was running myself ragged, and I wasn't making any money. Guys with
30 acres of trees had better net returns than I did." Gradually,
he began selling off orchards and bringing the farm down to its
present size of 196 tillable acres, with 164 acres in apples, 8
acres in grapes, and a few acres in peaches. By 1991, Roth was managing
the place pretty much by himself again. In 1998, in a token gesture
toward retirement, he rented out the last of his apple and peach
acres to a neighboring farmer and began focusing his energy on his
Roth had planted his first vines in 1973, in an effort to diversify
his fruit business and in step with a worldwide resurgence of interest
in viticulture. He trialed a half-dozen varieties on a rocky, elevated
field with poor soils and an unpromising northeasterly aspect. A
few of the cultivars promptly died; others lived but yielded low-quality
fruit. Just one—the Chardonnay—flourished.
Roth grew only Chardonnay for twenty years; in 1993 he added some
Pinot Noir vines, but Chardonnay remains Roth Vineyard's signature
grape. Eric Miller, the winemaker at Chaddsford Winery in the Brandywine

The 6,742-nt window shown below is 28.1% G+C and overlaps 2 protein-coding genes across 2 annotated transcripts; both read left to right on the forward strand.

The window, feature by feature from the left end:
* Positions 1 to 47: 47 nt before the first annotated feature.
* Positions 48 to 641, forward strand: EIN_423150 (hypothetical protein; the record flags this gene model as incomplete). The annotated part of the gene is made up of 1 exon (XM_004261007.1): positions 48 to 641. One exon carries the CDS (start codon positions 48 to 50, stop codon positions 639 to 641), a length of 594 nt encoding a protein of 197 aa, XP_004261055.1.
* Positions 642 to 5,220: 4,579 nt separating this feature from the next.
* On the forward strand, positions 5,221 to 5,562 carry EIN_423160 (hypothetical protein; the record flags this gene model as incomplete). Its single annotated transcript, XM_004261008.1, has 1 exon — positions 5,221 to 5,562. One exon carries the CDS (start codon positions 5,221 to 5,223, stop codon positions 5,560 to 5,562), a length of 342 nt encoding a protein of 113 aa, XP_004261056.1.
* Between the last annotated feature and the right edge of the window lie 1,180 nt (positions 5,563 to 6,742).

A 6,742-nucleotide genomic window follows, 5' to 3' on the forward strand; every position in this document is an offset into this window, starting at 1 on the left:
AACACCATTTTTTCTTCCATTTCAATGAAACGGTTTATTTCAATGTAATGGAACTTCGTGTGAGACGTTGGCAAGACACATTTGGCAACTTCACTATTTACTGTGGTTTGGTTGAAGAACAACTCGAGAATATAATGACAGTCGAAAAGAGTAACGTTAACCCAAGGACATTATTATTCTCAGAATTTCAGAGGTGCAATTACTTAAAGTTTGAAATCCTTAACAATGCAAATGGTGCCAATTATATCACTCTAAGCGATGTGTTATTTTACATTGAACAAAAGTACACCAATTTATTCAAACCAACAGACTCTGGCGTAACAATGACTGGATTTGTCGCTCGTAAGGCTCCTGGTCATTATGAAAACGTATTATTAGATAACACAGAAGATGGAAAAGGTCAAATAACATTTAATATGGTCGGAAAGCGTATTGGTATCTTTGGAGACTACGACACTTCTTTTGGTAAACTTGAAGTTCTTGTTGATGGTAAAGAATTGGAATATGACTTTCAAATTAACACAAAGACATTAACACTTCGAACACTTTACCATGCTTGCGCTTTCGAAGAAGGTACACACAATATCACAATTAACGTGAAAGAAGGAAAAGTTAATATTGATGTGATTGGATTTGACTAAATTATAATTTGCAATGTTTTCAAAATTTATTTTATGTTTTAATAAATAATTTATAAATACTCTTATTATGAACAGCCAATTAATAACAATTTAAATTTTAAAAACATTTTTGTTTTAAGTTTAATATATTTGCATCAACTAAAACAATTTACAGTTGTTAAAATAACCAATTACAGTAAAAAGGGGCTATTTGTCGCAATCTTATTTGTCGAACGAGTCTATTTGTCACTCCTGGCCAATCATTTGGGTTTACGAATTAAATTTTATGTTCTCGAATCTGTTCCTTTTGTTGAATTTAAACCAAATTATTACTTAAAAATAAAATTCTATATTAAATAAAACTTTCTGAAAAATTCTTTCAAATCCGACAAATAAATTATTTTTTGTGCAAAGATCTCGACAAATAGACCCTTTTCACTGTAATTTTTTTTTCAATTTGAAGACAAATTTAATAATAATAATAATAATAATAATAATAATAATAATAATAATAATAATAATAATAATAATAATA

Valley, where the bulk of Phil's harvests go, is so impressed with
their qualities that he's put Roth's name on the bottle. "Chaddsford
Winery Chardonnay Philip Roth Vineyard" has been served at
the White House on at least one occasion, notes Phil; the 2001 vintage
was named to Food & Wine Magazine's Top 10 All-American
But Roth hasn't been resting on his laurels. Amidst the kudos,
he's been busy challenging himself and others to move Pennsylvania
wine-grape growing in a more sustainable direction by reducing chemical
use and experimenting with biologically-based management strategies.
And while he's happy to see support for organic viticulture now
on the rise, it visibly saddens him to know that he may not be around
long enough to see it triumph. "I was born 25 years too early,"
he says, smiling ruefully.
Innovating from the ground up
Roth's experience illustrates, among other things, how hard it
can be for farmers with a large, fixed investment in perennial crops
to explore new production methods. "I've always been interested
in the organic approach," he comments, looking back on his
early farming years. "But I had so much invested that I didn't
know how to make the transition."
Eventually, however, Roth decided that "the soil was the first
thing that had to be addressed." He began reading about soil
biology, the relationship between soil microbial activity and plant
disease and the benefits of compost for building soil organic matter.